List operations 101

Such Lists, many wow! Much immutability!

This is not going to be a comprehensive description of aaalll the operations available in Scala Lists, but blah blah blah… show me the code.

val anEmptyList = Nil
val emptyListOfInts : List[Int] = Nil // type annotation is not mandatory
val anotherEmptyList = List()
val stillAnEmptyList = List.empty

Wonderful we are now able to create empty lists. We are going to conquer the world or finding a job as Senior scala developer at £ 100.000 a year!

Surprise surprise lists can contain elements, and they are a fundamental data structure in Scala and other functional programming languages.

val nonEmptyList = 1 :: 2 :: Nil      // :: (prepend) with O(1) complexity
val anotherOne = List(1) ++ List(2)   // ++ (append)  O(n) with n = size of the left hand side
val ages = List( 31, 22, 12, 44, 71)
val names = List("John", "Mario", "Carlos", "Bill")
val maybeCities = List( None, Some("Rome"), Some("NY"), Some("LA"))

// Note that a list is built as a composition of Cons (::) cells
// so the resulting structure is an unbalanced tree. E.g. List(31, 22, 12) is
//   ::
//  /  \
// 31  ::
//    /  \
//   22  ::
//      /  \
//     12  Nil

Remember that we are using immutable lists, meaning that you cannot change their values. The most similar operation you can do is to get a copy of the existing list with a modified value. Beware that the operation’s complexity depends on the index of the item you want to change.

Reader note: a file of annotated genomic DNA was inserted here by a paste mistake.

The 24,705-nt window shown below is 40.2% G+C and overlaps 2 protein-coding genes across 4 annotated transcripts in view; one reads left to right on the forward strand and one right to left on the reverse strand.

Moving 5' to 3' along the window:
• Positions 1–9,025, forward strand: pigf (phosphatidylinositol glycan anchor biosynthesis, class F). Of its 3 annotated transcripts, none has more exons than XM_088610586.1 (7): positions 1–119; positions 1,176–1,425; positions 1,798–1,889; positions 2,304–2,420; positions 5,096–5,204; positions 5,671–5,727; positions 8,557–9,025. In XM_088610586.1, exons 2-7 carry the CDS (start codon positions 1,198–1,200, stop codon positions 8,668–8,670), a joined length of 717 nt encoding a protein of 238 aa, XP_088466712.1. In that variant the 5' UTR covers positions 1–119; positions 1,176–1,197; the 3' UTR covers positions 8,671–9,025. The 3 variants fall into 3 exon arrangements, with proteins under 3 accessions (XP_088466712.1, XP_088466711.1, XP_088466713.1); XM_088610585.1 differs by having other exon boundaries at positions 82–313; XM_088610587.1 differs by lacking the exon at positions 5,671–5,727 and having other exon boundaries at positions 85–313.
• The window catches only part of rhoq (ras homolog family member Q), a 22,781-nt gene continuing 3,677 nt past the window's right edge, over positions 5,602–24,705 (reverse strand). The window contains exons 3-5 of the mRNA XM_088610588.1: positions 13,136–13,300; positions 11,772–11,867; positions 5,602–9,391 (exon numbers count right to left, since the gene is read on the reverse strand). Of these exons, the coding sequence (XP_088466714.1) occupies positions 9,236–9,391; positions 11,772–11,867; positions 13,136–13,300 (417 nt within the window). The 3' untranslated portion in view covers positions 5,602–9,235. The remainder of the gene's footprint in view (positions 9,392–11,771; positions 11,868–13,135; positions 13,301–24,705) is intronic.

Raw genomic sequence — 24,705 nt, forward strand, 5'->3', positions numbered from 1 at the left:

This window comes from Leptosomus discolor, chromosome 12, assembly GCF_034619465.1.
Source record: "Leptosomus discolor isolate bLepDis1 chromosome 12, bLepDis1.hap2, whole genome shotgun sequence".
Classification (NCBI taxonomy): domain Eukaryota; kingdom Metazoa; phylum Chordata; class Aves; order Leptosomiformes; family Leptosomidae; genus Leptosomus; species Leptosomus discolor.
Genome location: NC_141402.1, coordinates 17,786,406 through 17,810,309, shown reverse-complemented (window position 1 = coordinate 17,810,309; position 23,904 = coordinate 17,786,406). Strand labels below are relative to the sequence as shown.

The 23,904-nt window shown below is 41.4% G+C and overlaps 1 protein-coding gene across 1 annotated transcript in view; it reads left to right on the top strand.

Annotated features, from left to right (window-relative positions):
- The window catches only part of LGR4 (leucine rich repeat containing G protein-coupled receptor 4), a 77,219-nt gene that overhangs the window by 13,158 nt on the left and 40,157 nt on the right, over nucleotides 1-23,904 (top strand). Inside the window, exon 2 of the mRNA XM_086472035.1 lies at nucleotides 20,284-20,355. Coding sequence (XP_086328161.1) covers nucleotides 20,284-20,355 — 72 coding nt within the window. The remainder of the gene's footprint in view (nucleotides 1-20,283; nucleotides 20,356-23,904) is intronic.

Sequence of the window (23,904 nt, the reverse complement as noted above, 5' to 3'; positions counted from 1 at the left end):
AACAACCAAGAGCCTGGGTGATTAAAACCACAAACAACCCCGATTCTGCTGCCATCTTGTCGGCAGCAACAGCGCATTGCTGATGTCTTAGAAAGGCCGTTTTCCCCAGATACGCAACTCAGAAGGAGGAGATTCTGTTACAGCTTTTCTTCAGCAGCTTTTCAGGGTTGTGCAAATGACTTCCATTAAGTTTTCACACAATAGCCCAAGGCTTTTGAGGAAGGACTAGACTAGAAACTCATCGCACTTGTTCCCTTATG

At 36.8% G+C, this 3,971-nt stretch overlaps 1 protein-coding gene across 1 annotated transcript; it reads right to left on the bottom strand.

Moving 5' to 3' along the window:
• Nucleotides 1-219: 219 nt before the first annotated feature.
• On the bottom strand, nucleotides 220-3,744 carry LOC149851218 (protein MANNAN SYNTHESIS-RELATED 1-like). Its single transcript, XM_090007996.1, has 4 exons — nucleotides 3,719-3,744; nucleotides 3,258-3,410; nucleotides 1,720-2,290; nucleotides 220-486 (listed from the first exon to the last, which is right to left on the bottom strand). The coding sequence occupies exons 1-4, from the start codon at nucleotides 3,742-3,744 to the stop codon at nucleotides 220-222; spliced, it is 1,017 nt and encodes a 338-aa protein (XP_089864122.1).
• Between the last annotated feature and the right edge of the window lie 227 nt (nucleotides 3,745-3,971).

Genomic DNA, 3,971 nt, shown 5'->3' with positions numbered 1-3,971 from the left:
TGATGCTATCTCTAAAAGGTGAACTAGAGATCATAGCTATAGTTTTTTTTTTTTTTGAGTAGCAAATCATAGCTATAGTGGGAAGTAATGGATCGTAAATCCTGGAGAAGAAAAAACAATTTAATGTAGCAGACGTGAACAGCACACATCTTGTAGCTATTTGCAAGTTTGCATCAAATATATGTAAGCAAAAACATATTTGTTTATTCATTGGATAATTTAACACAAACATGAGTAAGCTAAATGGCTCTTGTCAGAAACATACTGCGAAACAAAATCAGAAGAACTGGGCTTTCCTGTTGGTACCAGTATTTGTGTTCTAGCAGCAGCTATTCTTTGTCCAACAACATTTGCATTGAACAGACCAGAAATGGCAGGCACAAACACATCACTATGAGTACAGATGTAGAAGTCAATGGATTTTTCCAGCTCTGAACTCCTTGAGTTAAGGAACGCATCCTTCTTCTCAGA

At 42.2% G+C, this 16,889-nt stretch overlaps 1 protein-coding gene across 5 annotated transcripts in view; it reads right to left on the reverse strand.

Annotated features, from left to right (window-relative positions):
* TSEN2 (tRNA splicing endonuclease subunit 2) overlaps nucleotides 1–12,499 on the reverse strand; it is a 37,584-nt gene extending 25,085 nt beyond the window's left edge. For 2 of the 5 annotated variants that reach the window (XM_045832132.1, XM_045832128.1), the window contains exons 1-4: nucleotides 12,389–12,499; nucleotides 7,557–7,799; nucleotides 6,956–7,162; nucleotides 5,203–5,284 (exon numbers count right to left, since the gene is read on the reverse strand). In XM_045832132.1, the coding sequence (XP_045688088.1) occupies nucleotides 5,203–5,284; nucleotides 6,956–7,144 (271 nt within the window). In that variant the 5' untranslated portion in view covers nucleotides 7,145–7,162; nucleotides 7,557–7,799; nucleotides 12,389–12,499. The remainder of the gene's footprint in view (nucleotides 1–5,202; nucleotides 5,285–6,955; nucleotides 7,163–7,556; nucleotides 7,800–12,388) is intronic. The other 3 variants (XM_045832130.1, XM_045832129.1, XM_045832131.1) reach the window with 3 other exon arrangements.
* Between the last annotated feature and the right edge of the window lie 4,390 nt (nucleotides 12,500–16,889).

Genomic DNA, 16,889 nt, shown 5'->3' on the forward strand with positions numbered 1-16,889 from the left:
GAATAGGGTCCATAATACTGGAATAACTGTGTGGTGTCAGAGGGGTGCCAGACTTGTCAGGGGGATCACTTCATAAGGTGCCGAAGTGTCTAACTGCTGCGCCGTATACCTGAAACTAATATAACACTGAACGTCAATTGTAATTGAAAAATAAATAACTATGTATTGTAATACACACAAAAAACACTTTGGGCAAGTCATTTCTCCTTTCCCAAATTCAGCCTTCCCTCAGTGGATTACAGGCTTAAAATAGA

val updatedNames = names.updated(2, "Rudolph") //  --> List("John", "Mario", "Rudolph", "Bill")

We can extract and manipulate data easily and in a powerful way

val firstName = names.head                   // better use headOption, if the list can be empty
val restOfTheList = names.tail               // there is no tailOption
val supposedYearOfBirth = age => - age)
// map applies the passed function to each element. so --> List(1985, 1994, 2004, 1972, 1945)

def isGrownUp(age:Int) = age > 40            // we will use this as predicate
val grownUps = ages.filter(isGrownUp)        // List(44, 71)
val grownUps = ages.filterNot(isGrownUp)     // List(31,22,12)
val youngAndOld = ages.partition(isGrownUp)  // (List(44,71), List(31,22,12))

Another cool thing you can do is to compose together different lists, usually containing related data. This is helpful to work with different (but related) lists together, thing that in a non-functional programming language we would usually do inside a for loop using the same index for both lists.

val namesAndCities = names zip maybeCities // we can pair people with their city
    // --> List((John,None), (Mario,Some("Rome")), (Carlos,Some("NY")), (Bill,Some("LA")))
val namesAndAges = 
    .unzip      // from a list of pairs to a pair of lists (List[String], List[Option[String]])
    ._1         // take the first item of the pair (i.e. names)
    .zip(ages)  // as before. Since ages.size > names.size, the exceeding items will be ignored

// once zipped we can use the related data together, e.g. printing
namesAndAges.foreach{ (name, maybeCity) => // use curly braces if you go multiline
  println( s"$name lives in ${maybeCity.getOrElse("an unknown city")}" )

That’s enough for now, we will delve further into lists’ magic powers in the following posts, there’s a lot of interesting stuff to learn and experiment. Stay tuned!